U.S. Homeless Population Sees Record Spike

The homeless population jumped 11% this year.
SAN FRANCISCO, CA - JANUARY 13: A homeless woman with wheelchair is seen on a bus stop near the City Hall during rainy day in San Francisco on January 13, 2023 as atmospheric river storms hit California, United States. (Photo by Tayfun Coskun/Anadolu Agency via Getty Images)
Tayfun Coskun/Anadolu Agency via Getty Images

The homeless population in the U.S. saw its biggest spike on record this year, the latest indicator that the country is struggling to address a dire homelessness crisis.

The number of homeless people across the country spiked by about 11% this year, the largest jump in more than 15 years when the government first started tracking the data, according to The Wall Street Journal’s review of data from around the country.

The Journal counted more than 577,000 homeless people so far this year, reviewing data from more than 300 entities that count the homeless population.

Not including the first year of the COVID pandemic, the second highest jump in homeless people was a 2.7% jump in 2019, the Journal reported.

A laundry list of factors are contributing to the homeless crisis — especially rising housing costs.

Housing costs have become a more urgent driver of homelessness now that COVID relief has ran out and eviction moratoriums have been lifted, according to advocates.

“The Covid-relief funds provided a buffer,” Donald Whitehead Jr., executive director at the National Coalition for the Homeless, told the Journal. “We’re seeing what happens when those resources aren’t available.”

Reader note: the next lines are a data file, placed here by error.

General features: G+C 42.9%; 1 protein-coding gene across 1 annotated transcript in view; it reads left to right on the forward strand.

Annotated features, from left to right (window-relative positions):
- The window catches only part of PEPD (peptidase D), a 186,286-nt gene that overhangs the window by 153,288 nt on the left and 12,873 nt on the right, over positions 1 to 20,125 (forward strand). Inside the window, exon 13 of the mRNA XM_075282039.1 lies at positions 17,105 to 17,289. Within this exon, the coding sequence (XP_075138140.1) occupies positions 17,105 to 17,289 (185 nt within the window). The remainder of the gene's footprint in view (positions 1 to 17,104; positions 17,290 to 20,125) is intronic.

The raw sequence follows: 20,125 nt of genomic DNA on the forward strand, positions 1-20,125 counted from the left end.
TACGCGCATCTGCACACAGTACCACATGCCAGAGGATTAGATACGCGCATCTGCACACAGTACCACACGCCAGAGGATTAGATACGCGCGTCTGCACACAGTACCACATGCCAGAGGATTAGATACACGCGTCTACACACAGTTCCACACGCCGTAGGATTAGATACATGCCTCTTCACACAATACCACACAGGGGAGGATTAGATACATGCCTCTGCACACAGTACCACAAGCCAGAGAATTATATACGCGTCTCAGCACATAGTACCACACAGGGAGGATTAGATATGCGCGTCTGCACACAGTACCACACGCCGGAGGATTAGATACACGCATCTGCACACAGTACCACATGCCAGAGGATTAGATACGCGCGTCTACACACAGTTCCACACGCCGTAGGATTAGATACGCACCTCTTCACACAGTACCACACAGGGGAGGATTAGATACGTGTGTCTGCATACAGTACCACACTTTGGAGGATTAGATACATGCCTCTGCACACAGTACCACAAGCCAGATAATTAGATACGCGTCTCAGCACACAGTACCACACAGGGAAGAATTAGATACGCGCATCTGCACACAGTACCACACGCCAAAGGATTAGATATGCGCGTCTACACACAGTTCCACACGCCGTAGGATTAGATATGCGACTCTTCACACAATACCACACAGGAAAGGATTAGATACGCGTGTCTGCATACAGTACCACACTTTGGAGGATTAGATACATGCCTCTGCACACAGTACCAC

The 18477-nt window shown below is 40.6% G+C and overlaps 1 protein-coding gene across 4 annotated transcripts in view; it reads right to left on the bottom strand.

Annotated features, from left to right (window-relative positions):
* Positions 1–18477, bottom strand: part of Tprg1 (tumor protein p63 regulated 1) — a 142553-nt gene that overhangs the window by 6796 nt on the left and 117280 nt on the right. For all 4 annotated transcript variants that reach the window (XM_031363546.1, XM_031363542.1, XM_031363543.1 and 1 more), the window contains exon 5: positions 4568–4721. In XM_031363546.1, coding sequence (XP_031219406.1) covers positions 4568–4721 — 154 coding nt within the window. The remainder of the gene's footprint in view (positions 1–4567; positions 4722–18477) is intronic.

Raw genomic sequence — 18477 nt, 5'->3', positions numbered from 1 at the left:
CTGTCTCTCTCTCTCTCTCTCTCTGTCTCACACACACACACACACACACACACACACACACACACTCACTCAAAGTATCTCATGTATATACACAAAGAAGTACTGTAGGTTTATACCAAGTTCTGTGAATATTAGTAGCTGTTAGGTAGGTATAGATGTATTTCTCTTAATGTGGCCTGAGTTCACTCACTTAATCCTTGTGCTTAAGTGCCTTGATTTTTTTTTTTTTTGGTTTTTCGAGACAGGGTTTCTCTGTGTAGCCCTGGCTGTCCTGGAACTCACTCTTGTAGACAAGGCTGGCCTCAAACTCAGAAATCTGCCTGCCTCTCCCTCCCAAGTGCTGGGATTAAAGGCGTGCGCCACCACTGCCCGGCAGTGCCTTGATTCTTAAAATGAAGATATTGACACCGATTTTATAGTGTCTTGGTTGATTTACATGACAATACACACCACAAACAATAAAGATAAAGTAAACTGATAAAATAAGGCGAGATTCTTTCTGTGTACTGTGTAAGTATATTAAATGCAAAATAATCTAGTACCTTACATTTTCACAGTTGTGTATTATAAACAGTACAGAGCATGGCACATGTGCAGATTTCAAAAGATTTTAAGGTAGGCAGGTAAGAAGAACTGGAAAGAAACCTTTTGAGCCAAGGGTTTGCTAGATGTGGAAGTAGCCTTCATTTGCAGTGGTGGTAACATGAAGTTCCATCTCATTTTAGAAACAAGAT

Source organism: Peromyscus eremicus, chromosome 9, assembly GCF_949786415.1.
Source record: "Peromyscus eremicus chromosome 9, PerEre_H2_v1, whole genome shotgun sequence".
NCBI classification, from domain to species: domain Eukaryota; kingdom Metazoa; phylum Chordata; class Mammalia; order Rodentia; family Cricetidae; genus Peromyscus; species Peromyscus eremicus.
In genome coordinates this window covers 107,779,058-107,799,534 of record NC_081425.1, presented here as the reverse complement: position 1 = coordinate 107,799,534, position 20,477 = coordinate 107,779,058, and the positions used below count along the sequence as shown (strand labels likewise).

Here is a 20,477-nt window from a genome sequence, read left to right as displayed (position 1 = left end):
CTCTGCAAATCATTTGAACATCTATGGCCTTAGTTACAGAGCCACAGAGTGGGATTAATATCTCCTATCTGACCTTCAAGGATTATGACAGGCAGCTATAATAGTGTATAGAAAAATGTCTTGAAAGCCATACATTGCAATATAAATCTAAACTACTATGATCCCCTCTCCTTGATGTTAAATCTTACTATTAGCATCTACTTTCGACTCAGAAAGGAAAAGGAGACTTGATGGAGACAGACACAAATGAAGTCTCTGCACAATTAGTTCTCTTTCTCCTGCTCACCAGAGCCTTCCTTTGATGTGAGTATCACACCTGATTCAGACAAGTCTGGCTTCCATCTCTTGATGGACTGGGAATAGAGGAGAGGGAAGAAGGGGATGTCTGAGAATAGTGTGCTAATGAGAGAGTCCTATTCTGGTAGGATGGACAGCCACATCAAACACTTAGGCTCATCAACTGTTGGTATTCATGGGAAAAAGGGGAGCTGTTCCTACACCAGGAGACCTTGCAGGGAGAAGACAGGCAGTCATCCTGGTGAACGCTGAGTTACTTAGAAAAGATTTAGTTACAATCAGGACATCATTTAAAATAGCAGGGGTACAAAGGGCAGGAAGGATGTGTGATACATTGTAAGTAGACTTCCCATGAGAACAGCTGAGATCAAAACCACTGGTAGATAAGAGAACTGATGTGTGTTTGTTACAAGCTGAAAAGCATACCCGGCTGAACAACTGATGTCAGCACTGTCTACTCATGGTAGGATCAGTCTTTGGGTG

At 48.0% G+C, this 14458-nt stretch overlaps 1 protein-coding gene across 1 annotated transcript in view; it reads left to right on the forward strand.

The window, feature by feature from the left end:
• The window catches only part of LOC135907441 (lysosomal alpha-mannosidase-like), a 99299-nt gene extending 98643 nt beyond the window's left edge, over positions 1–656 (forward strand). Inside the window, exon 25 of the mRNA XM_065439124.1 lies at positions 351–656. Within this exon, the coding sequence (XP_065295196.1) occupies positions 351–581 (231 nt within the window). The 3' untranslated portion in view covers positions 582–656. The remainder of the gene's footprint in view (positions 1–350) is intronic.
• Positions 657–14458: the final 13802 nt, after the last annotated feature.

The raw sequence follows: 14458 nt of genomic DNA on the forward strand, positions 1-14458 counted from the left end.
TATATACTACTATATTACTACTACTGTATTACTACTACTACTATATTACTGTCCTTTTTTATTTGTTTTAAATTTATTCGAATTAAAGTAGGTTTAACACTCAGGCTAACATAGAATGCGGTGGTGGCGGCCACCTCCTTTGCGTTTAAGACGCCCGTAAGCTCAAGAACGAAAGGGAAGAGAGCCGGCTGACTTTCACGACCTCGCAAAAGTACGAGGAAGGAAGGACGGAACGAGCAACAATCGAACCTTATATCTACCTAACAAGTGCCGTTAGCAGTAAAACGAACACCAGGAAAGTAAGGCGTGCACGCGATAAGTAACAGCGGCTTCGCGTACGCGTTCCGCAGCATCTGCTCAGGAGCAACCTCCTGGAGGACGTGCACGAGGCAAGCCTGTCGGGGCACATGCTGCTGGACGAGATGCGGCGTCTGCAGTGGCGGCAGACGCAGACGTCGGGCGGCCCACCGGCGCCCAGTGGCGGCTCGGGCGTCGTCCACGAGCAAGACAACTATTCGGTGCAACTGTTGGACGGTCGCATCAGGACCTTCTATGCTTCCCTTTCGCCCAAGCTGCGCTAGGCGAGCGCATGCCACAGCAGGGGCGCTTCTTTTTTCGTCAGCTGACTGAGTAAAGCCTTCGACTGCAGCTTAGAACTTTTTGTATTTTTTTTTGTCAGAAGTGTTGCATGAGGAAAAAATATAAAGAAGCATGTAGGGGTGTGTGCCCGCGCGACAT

Rents have spiked since the pandemic, and prices remain high and unfeasible for many Americans. The national median rent price is currently $2,029, according to  Rent prices have risen by more than 15% nationally since the pandemic.


The country’s drug addiction crisis is another driver of homelessness.

A record 109,680 people died from drug overdoses in 2022 in the U.S., according to an early estimate from the Centers for Disease Control and Prevention (CDC).

Washington and Wyoming saw the biggest increase of 22% in overdose deaths last year.

Some areas have been particularly affected by out of control homelessness. Several major cities on both coasts have been battling a spike in people living on the streets for months.

In San Francisco, homelessness has only gotten worse since before the pandemic. About 38,000 people are homeless in the Bay Area on a given night, up 35% since 2019.

The homeless crisis is getting worse in Los Angeles as well. Homelessness is up 9% in Los Angeles County, rising to about 75,518 people this year, up from 69,144 in 2022, according to this year’s greater Los Angeles homeless count results.

New Orleans also saw its homeless population increase by almost 15%.

In New York, the homeless crisis is exacerbated by an influx of tens of thousands of illegal migrants.

Since April of last year, more than 90,000 migrants have arrived in New York City. As of this month, about 55,000 are still being housed on the city’s dime, causing New York’s homeless shelters to burst at the seams. Combined with the city’s large homeless population, the city is now sheltering a record 105,800 people.

Massachusetts resorted to asking citizens to consider opening their homes to illegal immigrants as the state scrambles to confront a dire shelter shortage. The plea to residents came Wednesday, a day after Democratic Governor Maura Healey declared a state of emergency for the migrant crisis.

Meanwhile, crime accompanies the homeless issue in many areas, particularly in cities.

Open-air drug markets and violent crime driven by homeless people in cities like San Francisco, Portland, Seattle, Phoenix, and Philadelphia have frustrated residents and businesses and chased them out of the neighborhoods.

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